The WA government’s position is that it doesn’t want sheep exports ended but believes it may not be possible for the northern summer trade to meet welfare standards.

The WA Agriculture Minister, Alannah MacTiernan, said the AVA “backs what our government has been saying for some time – that it may not be possible to keep exporting during the Middle East summer at anywhere near the same levels as we have previously.

“Industry will need time to prepare for a reduction or pause over those summer months – the federal government must announce its plans for the northern summer as soon as possible,” she said.

She said the WA government “will continue working with meat processors and talking to markets and governments in Kuwait and Qatar to ensure the best possible outcome for WA farmers”.

The ConversationLiberal backbencher Sussan Ley on Tuesday will give notice to the parliamentary clerks office of her intention to move a private member’s bill to phase out the trade. It would be introduced at the next private member’s bill time in the House of Representatives, which is on May 21. Ley on Monday was having talks with other MPs interested in the issue.

Michelle Grattan, Professorial Fellow, University of Canberra

This article was originally published on The Conversation. (Reblogged by permission). Read the original article.

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George Brandis warns Liberals against rise of populist right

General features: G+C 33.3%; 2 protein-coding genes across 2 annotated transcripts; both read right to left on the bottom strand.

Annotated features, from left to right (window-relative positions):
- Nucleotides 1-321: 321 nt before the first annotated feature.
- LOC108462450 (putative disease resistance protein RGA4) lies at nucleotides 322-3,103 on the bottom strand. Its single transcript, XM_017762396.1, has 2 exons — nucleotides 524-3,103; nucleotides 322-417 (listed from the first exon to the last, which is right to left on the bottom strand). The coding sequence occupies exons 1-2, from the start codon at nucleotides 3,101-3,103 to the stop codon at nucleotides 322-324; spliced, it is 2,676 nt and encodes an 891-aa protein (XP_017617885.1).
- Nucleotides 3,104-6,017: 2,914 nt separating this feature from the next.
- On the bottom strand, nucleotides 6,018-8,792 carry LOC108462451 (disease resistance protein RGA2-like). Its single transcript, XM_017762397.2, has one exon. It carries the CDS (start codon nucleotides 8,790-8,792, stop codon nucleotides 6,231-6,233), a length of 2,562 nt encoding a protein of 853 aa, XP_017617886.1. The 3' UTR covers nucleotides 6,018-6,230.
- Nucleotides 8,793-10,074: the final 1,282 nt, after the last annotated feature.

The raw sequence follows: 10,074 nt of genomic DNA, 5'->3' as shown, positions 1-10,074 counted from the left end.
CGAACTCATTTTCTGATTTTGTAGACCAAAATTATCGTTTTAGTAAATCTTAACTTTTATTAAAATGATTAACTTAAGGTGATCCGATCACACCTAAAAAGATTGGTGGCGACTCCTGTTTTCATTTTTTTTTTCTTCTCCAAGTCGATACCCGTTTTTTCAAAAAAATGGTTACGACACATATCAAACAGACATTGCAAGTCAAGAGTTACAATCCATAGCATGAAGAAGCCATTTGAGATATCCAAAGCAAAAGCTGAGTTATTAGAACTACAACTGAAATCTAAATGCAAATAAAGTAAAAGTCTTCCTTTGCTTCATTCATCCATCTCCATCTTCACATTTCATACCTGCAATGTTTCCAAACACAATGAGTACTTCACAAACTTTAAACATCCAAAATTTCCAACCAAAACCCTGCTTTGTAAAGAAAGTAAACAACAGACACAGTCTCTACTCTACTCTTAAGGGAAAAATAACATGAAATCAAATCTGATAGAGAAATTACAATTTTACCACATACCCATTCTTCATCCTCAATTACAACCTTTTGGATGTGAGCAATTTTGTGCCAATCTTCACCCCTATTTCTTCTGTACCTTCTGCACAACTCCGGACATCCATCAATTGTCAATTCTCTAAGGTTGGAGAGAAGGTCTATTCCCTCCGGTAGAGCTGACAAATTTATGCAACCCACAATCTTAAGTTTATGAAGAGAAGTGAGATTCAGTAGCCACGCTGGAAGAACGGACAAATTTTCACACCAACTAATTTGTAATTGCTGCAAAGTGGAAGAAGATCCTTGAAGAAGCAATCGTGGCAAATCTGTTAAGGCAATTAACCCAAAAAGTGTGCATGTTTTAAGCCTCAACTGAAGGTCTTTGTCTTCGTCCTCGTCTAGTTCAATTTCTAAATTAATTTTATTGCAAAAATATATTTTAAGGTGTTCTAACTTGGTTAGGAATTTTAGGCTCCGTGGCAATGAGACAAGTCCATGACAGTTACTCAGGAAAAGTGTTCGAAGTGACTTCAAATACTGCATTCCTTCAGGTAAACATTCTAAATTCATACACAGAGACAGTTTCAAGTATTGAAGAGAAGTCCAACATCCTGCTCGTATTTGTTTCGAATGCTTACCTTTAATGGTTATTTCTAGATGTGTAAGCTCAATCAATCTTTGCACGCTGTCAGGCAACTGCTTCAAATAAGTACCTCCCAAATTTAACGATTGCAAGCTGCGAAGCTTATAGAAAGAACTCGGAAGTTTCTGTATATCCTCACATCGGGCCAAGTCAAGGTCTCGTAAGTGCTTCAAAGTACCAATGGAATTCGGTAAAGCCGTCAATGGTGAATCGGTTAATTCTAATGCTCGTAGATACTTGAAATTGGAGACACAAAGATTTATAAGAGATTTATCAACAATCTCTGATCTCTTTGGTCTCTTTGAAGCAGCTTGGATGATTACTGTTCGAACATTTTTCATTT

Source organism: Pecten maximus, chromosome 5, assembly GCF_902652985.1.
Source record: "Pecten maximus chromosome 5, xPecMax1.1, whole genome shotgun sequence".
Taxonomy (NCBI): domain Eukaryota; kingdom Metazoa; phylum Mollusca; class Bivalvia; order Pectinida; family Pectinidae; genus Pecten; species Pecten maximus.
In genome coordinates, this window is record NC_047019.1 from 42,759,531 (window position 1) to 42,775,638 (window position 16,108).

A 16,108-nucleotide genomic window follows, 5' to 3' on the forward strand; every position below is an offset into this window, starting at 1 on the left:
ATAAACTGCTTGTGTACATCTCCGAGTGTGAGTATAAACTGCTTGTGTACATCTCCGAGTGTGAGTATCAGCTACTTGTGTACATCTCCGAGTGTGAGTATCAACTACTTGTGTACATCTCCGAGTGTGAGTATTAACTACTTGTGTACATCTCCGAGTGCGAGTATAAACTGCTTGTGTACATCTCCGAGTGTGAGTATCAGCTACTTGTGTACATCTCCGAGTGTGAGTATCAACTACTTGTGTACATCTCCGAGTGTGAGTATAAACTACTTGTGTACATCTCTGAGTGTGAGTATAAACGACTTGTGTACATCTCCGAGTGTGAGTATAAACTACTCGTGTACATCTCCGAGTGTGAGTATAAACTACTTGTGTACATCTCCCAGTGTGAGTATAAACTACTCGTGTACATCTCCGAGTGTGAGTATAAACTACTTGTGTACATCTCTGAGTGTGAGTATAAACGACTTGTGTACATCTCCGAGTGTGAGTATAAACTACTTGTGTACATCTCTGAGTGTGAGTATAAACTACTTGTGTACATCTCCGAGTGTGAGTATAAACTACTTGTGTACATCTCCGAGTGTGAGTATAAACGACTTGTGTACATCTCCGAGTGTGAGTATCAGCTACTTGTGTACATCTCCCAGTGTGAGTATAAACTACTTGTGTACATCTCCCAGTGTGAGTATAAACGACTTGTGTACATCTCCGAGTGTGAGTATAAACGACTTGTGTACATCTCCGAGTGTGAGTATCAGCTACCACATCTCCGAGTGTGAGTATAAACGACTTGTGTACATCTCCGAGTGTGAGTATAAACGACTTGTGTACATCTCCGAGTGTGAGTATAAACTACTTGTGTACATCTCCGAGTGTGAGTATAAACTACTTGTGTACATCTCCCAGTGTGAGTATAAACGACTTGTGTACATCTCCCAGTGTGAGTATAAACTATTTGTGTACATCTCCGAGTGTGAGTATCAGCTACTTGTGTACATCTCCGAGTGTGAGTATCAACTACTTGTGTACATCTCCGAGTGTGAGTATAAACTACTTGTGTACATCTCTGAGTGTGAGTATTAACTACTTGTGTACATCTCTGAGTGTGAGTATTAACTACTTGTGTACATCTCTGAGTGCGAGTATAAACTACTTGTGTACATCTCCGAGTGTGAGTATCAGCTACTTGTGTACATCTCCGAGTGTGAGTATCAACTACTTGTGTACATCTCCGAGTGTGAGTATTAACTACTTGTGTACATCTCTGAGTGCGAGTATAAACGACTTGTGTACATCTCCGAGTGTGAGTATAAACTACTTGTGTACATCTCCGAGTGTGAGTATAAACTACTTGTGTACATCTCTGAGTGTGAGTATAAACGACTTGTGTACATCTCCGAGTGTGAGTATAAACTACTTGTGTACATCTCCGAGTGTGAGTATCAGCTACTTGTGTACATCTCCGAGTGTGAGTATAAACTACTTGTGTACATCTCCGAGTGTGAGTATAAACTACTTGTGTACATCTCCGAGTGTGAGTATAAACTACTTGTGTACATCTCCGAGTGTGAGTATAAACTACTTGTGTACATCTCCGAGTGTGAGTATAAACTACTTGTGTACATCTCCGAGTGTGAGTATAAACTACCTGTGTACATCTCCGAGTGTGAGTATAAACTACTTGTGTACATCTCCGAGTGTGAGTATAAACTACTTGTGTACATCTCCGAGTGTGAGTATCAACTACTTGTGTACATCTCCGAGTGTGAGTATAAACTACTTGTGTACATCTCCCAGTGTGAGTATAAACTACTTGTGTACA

The Conversation

Michelle Grattan, University of Canberra

Former attorney-general George Brandis has warned of the challenge that right-wing populism poses to the Liberal Party, in his valedictory speech to the Senate ahead of taking up the post of high commissioner in London.

Brandis, a Liberal moderate, also strongly cautioned the Coalition against listening to those who said it should use national security as a political weapon against Labor, and criticised attacks on the judiciary from his own side.

With Prime Minister Malcolm Turnbull looking on, Brandis told the Senate that classical liberal values were under “greater challenge than at any time in my memory”.

“Increasingly, in recent years, powerful elements of right-wing politics have abandoned both liberalism’s concern for the rights of the individual and conservatism’s respect for institutions, in favour of a belligerent, intolerant populism which shows no respect for either the rights of individual citizens or the traditional institutions which protect them.”

Brandis was attorney-general throughout the Abbott and Turnbull governments, leaving the ministry in the December reshuffle.

He became increasingly outspoken as a voice of the moderate strand of the Liberal Party toward the end of his time in parliament. Within the government, he was critical of the home affairs minister, Peter Dutton, a hardline conservative.

In his speech Brandis targeted “right-wing postmodernism”. “A set of attitudes which had its origin in the authoritarian mind of the left has been translated right across the political spectrum,” he said.

“This presents a threat both to liberalism and conservatism, and a profound challenge to the Liberal Party as the custodian of these philosophic traditions.”

Brandis – who once set off a political storm by declaring that people had the right to be bigots – said being a liberal wasn’t easy.

“It means respecting the right of people to make choices which we ourselves would not make and of which may disapprove.